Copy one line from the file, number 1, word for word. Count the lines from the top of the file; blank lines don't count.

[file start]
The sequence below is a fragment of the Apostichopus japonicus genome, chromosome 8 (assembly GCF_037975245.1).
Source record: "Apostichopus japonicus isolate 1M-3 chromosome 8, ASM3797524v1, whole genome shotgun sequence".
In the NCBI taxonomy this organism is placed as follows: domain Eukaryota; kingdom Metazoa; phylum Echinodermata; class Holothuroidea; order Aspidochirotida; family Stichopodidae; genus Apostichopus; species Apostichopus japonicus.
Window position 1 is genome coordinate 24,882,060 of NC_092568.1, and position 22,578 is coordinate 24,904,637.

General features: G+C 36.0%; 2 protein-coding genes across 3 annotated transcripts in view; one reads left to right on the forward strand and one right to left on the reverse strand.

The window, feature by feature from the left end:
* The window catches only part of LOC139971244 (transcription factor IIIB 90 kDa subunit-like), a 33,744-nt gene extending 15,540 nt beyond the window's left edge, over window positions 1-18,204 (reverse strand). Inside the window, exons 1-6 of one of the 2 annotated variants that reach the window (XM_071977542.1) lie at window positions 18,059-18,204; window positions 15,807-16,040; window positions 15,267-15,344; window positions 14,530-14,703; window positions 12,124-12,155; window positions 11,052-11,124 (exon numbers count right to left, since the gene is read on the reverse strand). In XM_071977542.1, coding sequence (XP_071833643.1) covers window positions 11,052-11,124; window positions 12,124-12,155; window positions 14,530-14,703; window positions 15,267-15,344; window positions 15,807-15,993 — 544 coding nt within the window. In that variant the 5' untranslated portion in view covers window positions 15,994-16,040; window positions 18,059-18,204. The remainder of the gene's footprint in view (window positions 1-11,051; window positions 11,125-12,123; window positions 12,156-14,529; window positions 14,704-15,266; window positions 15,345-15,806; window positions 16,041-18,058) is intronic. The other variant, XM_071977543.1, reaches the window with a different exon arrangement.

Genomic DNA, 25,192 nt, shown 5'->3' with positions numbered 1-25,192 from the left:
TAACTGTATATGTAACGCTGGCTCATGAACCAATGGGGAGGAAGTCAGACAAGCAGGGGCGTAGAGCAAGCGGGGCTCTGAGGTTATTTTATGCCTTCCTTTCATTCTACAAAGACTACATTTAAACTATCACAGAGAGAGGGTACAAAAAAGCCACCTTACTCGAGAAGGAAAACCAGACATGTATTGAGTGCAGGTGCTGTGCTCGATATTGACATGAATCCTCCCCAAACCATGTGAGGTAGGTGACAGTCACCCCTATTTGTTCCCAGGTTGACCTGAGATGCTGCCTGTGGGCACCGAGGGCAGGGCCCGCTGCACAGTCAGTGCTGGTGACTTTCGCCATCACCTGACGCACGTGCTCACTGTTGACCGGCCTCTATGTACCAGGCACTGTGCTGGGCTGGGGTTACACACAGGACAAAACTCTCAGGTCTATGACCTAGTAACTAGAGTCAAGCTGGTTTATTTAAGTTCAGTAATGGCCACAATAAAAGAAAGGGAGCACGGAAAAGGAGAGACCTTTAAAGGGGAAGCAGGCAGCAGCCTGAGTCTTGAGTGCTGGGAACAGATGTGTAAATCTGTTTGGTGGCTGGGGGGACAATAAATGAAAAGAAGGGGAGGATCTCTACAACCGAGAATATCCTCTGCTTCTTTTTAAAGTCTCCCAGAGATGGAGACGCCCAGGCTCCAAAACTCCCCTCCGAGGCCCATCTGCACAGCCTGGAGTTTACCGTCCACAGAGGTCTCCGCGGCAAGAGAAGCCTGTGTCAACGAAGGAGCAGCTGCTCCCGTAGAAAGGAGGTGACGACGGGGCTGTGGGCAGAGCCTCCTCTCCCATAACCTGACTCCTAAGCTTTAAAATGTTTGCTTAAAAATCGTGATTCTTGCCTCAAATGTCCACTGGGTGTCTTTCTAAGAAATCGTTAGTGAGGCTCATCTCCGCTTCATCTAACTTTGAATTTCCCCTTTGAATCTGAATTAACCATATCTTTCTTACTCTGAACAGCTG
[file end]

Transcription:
The sequence below is a fragment of the Apostichopus japonicus genome, chromosome 8 (assembly GCF_037975245.1).